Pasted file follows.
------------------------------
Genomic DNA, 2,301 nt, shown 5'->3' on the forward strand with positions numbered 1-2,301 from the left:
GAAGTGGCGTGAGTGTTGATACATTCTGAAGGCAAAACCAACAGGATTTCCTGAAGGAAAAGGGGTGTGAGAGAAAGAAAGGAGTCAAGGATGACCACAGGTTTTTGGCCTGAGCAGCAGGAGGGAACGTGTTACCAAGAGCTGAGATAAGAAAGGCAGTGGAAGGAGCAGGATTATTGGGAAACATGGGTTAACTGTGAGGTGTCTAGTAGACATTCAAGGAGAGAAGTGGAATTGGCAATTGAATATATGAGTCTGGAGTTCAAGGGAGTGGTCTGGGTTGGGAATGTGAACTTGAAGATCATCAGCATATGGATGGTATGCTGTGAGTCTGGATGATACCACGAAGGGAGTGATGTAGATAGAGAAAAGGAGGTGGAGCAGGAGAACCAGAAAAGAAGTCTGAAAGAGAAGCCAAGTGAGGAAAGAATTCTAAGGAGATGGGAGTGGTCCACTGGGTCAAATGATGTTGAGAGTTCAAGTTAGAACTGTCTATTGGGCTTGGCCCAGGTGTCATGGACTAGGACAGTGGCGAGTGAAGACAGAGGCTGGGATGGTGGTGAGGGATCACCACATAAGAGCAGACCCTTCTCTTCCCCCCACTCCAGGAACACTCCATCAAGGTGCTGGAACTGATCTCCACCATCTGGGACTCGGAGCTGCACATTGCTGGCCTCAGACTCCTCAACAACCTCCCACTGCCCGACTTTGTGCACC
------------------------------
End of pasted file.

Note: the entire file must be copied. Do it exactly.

Genomic DNA, 2,301 nt, shown 5'->3' on the forward strand with positions numbered 1-2,301 from the left:
GAAGTGGCGTGAGTGTTGATACATTCTGAAGGCAAAACCAACAGGATTTCCTGAAGGAAAAGGGGTGTGAGAGAAAGAAAGGAGTCAAGGATGACCACAGGTTTTTGGCCTGAGCAGCAGGAGGGAACGTGTTACCAAGAGCTGAGATAAGAAAGGCAGTGGAAGGAGCAGGATTATTGGGAAACATGGGTTAACTGTGAGGTGTCTAGTAGACATTCAAGGAGAGAAGTGGAATTGGCAATTGAATATATGAGTCTGGAGTTCAAGGGAGTGGTCTGGGTTGGGAATGTGAACTTGAAGATCATCAGCATATGGATGGTATGCTGTGAGTCTGGATGATACCACGAAGGGAGTGATGTAGATAGAGAAAAGGAGGTGGAGCAGGAGAACCAGAAAAGAAGTCTGAAAGAGAAGCCAAGTGAGGAAAGAATTCTAAGGAGATGGGAGTGGTCCACTGGGTCAAATGATGTTGAGAGTTCAAGTTAGAACTGTCTATTGGGCTTGGCCCAGGTGTCATGGACTAGGACAGTGGCGAGTGAAGACAGAGGCTGGGATGGTGGTGAGGGATCACCACATAAGAGCAGACCCTTCTCTTCCCCCCACTCCAGGAACACTCCATCAAGGTGCTGGAACTGATCTCCACCATCTGGGACTCGGAGCTGCACATTGCTGGCCTCAGACTCCTCAACAACCTCCCACTGCCCGACTTTGTGCACC